I have tons of ideas, I have no idea.


I, too, may be misapplying the word “simple” these days… along with “pragmatic,” “practical,” “valuable,” and “reasonable.”


Rather than write specifically about software I’ve been testing, I’d like to take this opportunity to share where I am at with a personal DH project that I am working on.   I plan for this project to be of use in relation to both of the DH-centric courses I am taking this semester: Digital Humanities Methods 2 & Visualizing Big Data.  I worry if I do not do this now, and in the shared blog format, then I risk losing some key points of issue and success I have encountered during long hours of experimentation over the break.  While I found myself hardcore devoted to XML and XSLT transformations for several weeks, my latest obsession has been the R language.  I have found that the visualization techniques explored with this language are helping me to create very interesting data-based images that I hope to integrate into work wherein much of the web based presentation of these explorations will be done through XML to HTML transformations and encoding of texts with XML using techniques we have studied, notably RegEx to find specific highlights.
I may be getting ahead of myself here, and that is just because I’m sort of trying to sound all of this stuff out to myself.  I imagine that many of my classmates find themselves needing to do this on a regular basis.  The nice thing about all of these methods is that they remain unchanged, unlike my project ideas.  I have done my best to post some of the hurdles I am jumping in trying to hammer these new techniques out for myself, and I still plan to record some of my initial experiences in learning some basic R programming.  That said, let me try and take a few breaths here, and explain my line of thinking as I approach the moment where I need to be able to give a foundational answer to the question of what I would like to use these skills to accomplish:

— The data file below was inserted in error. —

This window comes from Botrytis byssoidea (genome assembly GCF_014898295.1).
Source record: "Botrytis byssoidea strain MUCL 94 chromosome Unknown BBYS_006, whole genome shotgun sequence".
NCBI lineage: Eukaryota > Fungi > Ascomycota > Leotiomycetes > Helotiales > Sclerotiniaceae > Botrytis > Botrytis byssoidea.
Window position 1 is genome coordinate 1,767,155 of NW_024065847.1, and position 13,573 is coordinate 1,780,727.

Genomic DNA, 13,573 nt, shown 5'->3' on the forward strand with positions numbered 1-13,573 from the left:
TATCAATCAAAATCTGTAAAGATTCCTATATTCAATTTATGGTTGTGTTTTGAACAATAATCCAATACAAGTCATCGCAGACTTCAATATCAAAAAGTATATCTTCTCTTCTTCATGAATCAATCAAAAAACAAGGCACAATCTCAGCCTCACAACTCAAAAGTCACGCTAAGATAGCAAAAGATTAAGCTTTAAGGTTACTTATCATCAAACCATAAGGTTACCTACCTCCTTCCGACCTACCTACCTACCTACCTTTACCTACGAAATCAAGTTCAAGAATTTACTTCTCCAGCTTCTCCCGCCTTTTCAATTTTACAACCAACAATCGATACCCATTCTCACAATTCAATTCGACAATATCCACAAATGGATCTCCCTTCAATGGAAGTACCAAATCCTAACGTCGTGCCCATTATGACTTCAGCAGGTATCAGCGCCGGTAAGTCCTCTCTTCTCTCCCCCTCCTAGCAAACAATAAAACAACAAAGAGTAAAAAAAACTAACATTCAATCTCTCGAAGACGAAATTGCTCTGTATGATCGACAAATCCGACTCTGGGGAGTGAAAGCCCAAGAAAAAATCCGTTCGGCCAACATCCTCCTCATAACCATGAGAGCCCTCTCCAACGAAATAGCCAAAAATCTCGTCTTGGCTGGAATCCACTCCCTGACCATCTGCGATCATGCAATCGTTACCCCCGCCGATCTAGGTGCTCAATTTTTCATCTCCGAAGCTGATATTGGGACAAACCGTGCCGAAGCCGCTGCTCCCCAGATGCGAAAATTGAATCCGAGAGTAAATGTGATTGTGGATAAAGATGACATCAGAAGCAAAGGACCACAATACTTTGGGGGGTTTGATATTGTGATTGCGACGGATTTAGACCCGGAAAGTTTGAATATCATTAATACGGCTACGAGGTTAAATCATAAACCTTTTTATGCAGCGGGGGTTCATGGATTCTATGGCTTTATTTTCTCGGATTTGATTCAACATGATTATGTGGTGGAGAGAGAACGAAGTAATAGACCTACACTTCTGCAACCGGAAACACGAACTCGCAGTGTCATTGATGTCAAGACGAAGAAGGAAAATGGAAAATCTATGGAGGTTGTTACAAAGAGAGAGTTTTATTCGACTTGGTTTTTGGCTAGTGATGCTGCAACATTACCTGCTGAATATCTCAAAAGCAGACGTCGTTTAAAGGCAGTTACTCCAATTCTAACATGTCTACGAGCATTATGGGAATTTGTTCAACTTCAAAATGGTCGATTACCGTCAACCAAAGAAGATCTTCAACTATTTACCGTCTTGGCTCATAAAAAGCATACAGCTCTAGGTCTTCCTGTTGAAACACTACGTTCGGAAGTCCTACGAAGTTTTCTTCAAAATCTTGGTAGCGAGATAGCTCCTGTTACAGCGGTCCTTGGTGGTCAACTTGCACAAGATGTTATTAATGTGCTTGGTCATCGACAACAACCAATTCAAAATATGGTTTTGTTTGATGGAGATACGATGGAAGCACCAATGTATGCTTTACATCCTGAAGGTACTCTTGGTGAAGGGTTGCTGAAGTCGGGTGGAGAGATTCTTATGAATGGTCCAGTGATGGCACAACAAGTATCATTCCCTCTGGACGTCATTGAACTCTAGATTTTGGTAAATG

Idea #1: The Scrooge McDuck Analysis
My first ideas are often my least practical, but the fact that I have had the opportunity to jump right into exploring assigned DH methods on my own terms has been both challenging and satisfying.  My attempt to scour some comic books in the desk drawer for some relevant data was not completely in vain, and it did lead me to some interesting findings.  Most notably I found that there are still some major headaches in data-acquisition when attempting to transform scanned printed material into digitally malleable text.  When seeing the trouble one has to go through, even with expensive OCR software, I realized messing about with old comic books might be a little flippant without a larger end-game in mind, so I tried to shift my lens to a more encompassing range when moving forward.

Idea #2: The Postmodern Database
When exploring methods of XML and XSLT transformations using oXygen, my initial attempt involved creating spreadsheet-based data on a small set of canonical works of postmodern fiction.  While this allowed me to play with data encoding on a very simple level, again I was left with the question: What do I want to do with this?– and once again my exploration of the materials I had in my developing toolkit seemed to offer an insight lesser than what the tools themselves promised.  This is because, again, the initial question I had was far too simple, and the question that developed became too complicated.  I began to think I could perhaps analyze something found nested in these postmodern texts, but being that few (okay, none of them) are in the public domain, the idea of finding full versions of these texts was an anxiety inducing idea.  Another problem became my realization that the prose itself is so experimental that perhaps I should move out of this arena for at least the time being.  I needed data that was more easily available for “playing with” and this data, while extremely playful in and of itself, was simply not readily available for me to use.  I needed some more readily acquired initial data that could be ported into the onslaught of new applications and methods coming to me from both my DH Methods class and Data-Vis class.

Idea #3: The 19th Century Metadex